The conclusions drawn here are not merely Kuwahara's, but those of seven other Japanese men and woman, none of whom could fully agree on what the general outlook was. The reason for this, I have concluded, is simple, there was no “general outlook.”
Aside from interviewing and reading, my research embraced two additional undertakings: (1) my own travels; (2) a descriptive journal, approximately 100,000 words, of personal experiences in Japan, intimate descriptions of scenes and impressions.
For example, in order to write convincingly about some of the geography in Kamikaze. I made an air journey over the island of Honshu, journeyed to Onomichi, Kuwahara's home town, and spent a day in Hiroshima. There I visited the Atomic Casualty Commission to obtain facts about the bombing, traveled about the city, and spent two hours in the Atomic Museum, taking pictures and observing the mementos of that horrifying August 6, 1945.
Although the city has long since been rebuilt, the museum with its many reminders of destruction: charred clothing, bones, melted bottles and tile, smashed implements and vehicles, provided some realization of what happened.
In all the consternation of that dread day, the Japanese retained the presence of mind to take pictures. And, of course, pictures were later taken of the radiation effects on the populace. In addition, the massive number of photographs in the museum were distinct enough to give a certain sensory awareness of what occurred. Hiroshima after that bomb, was literally a blackened, flaming rubble pit.
The visit had its desired effect.. The museum provided the feeling I needed in order to write the chapter “Hiroshima,” involving Kuwahara’s ironical salvation from death and the suicide war. And the city, as I viewed it from World Peace Tower, still seemed subdued. A pall seemed to hang over Hiroshima, that no amount of reconstruction, time, sun or new generations would ever fully dispel.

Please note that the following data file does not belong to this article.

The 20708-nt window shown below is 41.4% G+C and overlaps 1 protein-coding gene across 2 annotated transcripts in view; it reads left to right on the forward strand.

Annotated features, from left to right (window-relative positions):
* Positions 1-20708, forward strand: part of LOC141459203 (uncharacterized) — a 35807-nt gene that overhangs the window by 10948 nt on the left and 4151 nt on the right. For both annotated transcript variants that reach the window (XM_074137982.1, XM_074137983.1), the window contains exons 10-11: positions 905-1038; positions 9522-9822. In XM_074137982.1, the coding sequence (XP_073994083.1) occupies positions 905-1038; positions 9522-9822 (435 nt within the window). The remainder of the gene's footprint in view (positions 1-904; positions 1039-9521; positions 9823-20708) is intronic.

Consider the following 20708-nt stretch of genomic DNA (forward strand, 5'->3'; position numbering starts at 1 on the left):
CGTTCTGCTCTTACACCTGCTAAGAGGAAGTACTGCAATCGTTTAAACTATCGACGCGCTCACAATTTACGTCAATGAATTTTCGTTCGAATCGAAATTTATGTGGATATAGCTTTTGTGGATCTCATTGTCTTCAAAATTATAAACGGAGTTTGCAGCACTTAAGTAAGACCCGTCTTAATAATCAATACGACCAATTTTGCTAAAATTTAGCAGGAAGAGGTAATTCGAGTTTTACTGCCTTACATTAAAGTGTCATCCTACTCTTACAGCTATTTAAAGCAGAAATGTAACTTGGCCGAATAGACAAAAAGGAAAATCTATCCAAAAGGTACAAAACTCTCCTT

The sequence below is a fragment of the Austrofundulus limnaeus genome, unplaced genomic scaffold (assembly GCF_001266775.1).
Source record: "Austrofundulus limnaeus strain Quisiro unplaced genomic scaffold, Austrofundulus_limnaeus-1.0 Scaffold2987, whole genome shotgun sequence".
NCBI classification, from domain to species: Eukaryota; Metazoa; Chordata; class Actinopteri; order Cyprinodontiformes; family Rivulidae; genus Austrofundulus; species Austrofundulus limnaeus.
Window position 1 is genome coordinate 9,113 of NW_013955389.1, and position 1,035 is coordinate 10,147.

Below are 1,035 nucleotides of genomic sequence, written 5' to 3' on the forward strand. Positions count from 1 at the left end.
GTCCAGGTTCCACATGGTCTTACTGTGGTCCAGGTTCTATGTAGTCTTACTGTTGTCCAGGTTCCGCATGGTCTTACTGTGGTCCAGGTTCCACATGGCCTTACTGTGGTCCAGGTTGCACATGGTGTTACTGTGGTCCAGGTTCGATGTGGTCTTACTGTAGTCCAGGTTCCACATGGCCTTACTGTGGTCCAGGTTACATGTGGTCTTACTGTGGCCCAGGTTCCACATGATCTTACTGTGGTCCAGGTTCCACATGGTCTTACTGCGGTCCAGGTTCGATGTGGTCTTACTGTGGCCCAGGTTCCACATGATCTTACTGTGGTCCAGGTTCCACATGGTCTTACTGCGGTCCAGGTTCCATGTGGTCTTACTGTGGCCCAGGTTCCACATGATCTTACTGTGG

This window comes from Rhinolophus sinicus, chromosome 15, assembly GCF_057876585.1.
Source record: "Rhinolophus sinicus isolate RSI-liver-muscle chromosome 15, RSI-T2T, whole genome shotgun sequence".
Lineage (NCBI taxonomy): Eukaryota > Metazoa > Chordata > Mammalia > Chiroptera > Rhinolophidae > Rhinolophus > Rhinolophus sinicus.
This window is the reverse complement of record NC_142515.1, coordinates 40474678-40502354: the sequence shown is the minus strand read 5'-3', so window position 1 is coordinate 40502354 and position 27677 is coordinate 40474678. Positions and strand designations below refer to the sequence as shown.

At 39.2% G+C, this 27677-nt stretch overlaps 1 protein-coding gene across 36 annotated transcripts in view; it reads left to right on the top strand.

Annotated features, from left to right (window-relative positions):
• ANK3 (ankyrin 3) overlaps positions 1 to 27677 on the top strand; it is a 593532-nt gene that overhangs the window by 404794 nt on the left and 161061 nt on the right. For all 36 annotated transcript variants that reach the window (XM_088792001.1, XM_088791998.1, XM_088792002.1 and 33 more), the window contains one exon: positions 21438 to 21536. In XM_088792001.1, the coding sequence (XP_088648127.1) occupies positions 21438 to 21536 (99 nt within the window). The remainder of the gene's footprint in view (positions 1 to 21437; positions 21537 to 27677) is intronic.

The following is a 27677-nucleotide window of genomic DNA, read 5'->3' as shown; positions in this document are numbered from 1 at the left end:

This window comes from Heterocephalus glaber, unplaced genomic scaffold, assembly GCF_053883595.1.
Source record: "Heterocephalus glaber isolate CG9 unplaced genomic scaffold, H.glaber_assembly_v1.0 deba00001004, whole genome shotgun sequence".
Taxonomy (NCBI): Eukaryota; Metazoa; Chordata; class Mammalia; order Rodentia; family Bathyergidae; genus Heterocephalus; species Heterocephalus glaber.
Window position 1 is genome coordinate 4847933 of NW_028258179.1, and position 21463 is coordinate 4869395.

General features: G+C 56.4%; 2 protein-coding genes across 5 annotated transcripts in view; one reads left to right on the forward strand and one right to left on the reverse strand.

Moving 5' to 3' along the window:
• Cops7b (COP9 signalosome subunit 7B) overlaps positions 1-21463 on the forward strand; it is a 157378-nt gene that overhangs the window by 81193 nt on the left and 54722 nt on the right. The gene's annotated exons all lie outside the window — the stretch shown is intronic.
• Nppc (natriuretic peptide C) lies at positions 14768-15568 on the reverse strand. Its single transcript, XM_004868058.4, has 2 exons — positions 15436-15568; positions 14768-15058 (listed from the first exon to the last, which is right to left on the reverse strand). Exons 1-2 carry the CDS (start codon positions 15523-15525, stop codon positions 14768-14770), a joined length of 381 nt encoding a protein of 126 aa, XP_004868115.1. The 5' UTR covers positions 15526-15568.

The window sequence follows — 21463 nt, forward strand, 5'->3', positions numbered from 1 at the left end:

Thus I returned to Camp Kobe in a sober, somewhat morbid mood. This was precisely what I needed, for I was convinced that no amount of outside reading or querying of my protagonist could provide the essential “feeling.”
It would have been helpful to have visited every major location in Kuwahara’s war career, but it was impossible. I felt that Hiroshima was especially important, because what occurred there transcended all previous human experience.
It was raining when I arrived back at Camp Kobe. I secluded myself in an empty barracks by a guttering oil stove, and with the patter of rain on the roof, wrote the entire chapter. Since that time I have altered only a word or two. “Hiroshima.” in the book is almost verbatim what was written during those gray, moody, creative hours immediately following my return.
The chapter, the entire book, because of my own involvement, is something of a suffusion of knowledge and remembranceKuwahara’s and my own.
Chapter 1 - Conception of a book
Chapter 2 - Interviewing and Querying
Chapter 3 - Research
Chapter 4 - Documenting
Chapter 5 - The Rough Draft
Chapter 6 - The Book Begins
Chapter 7 - Creative Problems